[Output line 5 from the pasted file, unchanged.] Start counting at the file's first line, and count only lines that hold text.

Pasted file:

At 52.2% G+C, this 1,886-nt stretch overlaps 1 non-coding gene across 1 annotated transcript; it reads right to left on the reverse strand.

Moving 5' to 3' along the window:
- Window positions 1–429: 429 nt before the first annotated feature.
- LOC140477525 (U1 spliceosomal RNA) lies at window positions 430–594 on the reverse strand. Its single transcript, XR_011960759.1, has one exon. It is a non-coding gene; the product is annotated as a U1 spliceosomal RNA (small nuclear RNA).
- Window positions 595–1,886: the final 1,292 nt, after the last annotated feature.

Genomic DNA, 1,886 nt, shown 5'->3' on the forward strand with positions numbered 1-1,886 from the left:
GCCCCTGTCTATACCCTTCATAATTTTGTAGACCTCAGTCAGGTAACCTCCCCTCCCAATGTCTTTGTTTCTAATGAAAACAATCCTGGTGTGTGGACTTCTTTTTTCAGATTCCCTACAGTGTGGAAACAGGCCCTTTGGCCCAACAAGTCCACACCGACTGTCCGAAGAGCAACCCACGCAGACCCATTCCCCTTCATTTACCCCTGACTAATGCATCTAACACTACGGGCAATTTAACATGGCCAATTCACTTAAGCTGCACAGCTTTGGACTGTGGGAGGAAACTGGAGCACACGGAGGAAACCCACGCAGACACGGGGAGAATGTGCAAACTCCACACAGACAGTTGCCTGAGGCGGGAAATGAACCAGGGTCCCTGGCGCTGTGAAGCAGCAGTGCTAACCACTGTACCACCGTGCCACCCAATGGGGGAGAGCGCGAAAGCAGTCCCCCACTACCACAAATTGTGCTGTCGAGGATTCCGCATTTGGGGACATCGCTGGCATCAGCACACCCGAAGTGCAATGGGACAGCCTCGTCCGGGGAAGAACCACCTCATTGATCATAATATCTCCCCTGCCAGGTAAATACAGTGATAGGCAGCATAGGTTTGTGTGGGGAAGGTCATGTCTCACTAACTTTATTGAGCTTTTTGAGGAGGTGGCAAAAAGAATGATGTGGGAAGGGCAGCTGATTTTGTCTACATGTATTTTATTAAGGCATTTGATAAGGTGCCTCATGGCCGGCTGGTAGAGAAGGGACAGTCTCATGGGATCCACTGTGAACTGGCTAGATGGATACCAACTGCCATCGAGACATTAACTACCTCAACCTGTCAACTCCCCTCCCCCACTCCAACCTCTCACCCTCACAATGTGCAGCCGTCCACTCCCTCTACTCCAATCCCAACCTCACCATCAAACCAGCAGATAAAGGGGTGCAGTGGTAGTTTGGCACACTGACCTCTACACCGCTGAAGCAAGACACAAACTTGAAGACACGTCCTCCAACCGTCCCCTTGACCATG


- Window positions 595–1,886: the final 1,292 nt, after the last annotated feature.